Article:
The river of aging wends its way through the countryside of the ager’s daily living and inevitably out to the sea. All rivers of aging have in common: changing currents, obstacles, white water and waterfalls to be navigated.   But each individual’s river of aging is unique in its length, currents, obstacles, white water and waterfalls. The ager has options to go with the flow, or to actively seek to “read the river” and actively navigate it, as capacities allow.

The green leaf symbolizes ongoing “greenness” as new experiences and challenges test capacities and offer opportunities for personal growth, even as capacities are altered by normal age related changes (ARCs) and pathology.

The individual in the center is the engager. The nature of engagement will depend on levels of interest, courage, and cognitive and physical capacities. Others may help out by identifying blind spots, enhancing the engager’s resources, supporting in ways to make engaging possible, easier or more effective. But only the engager can do the engaging.

The sun is the symbol of the life force that makes possible the engaging. Bright or dim, its light and outward rays affect all parts of the engager’s world. Its rays reach out to outsiders as well.


In this Engaging with Aging blog I’ve applied the ideas of this logo to the elderly. But the reality is that infants begin engaging with aging and daily living from the moment they are born.   So this logo, its elements and relationships are equally usable at any age. Yet-to-be-agers and care providers who are interacting with others of any age can find its elements and the relationships between them a useful perspective for shaping their expectations and interaction.

Companions on my Journey in the World of Aging


If I count the beginning of my journey into aging as my 65th birthday when I officially was placed in the demographic “check the over 65” box, then my road has been 32 years long. And what trip into both the known and unknown it has been. I’d seen others make the journey and read a lot about what the road and the territory would be like. But as with any journey, one’s personal road experience is much more vivid, filled with both the expected and surprises.

Sharing the first years of the journey with my husband, our sons and then their wives and daughters made for a secure and joyous experience. The experience of traveling solo, when he died was literally a first for me. It was not that I lacked for support from my family, but the day to day travel was suddenly so different. It took time to learn that I could be “good company” to myself and that solitude could be a positive experience.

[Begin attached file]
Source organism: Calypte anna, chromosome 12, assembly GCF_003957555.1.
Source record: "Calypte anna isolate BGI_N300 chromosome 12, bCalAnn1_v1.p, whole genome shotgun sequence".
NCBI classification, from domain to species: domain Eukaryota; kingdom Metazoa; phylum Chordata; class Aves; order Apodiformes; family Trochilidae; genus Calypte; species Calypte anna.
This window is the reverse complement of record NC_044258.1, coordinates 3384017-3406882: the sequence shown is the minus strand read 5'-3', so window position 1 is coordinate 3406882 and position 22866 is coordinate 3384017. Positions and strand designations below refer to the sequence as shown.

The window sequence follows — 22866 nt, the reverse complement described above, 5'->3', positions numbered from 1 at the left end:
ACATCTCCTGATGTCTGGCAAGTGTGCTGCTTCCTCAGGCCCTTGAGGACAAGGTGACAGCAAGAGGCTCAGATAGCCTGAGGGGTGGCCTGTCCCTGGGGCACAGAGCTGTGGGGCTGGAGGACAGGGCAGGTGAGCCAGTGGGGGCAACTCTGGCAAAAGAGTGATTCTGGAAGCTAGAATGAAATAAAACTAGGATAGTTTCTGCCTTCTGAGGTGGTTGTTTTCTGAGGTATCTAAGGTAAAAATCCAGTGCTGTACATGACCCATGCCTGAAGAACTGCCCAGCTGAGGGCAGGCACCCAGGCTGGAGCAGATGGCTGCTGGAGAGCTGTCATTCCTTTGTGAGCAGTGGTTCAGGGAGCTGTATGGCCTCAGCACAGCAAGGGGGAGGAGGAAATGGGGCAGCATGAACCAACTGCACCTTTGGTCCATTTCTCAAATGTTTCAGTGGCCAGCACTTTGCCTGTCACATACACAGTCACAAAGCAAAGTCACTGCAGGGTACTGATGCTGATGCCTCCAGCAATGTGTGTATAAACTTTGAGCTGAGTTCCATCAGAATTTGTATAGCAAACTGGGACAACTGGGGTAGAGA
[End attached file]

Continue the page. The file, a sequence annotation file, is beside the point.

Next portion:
Over the years as my ARCs (age related changes) crept in and accumulated, the edges of the world I could travel in also shrank. I became increasingly dependent on fellow travelers coming into my world, rather than my being able to move along on their roads.

And here is where more of aging’s surprises occurred. Companions appeared on the road to walk with me, both in the real and virtual world. I found friendships blooming in both worlds. By now, all of my companions are at least one generation younger than I, many three or four. And my companions turned out to be so thoughtful, generous and often exhilarating.

I’m fortunate that my sons and their families live geographically close. But beyond that, as family and individuals they have remained personally close to the point where we comfortably share parts of our lives, even though they have busy lives of their own. Importantly, they make me feel enjoyed and genuinely, thoughtfully included. What a gift that is!

I’ve also experienced other fellow travelers.   They not only share the journey, but offer so much more.   I have skilled cooks who provide food care packages, a man who keeps my hummingbird feeder cleaned and filled—dead heads the garden and sees other things that need attention, a woman who unfailingly keeps me supplied with library books that suit my reading taste, someone who now does my grocery shopping for me (I still cook-from-scratch). I have a primary care giver who drops over every morning to see “What needs doing?” and smoothly makes that day go well, checks the status of the house and negotiates with contractors for services needed if he can’t fix it—in other words, gives me security. The son and family who travel more have taken me along as a member of the family and make the adaptations needed to permit me to go.

Perhaps the greatest surprise of all has been that at 95, professional colleagues from my university reestablished contact with me as an emerita. The result has been my returning to use my brain in ways I wouldn’t have dreamed possible. It started with my dubious venturing into writing this blog,   Then at 96 it bloomed in to participation in a project to further study and utilize the Engaging with Aging approach to daily living with advancing years.   These colleagues not only come to my house for meetings, but bring food as well. Students and faculty have joined me on my journey and have made side excursions possible that I wouldn’t have dreamed of.

At 97 I look back at my trekking in the world of aging and see its surprising twists, turns and challenges.   I cherish and am amazed at the generosity and companionship of those who have offered to walk with me. They’ve not only kept me green and growing but made it a time of unanticipated support, caring, struggle, growth and joy.

For readers who are yet-to-be-ageds, don’t underestimate the value of your sharing the road with those of us who have been on it longer. You enable us to thrive.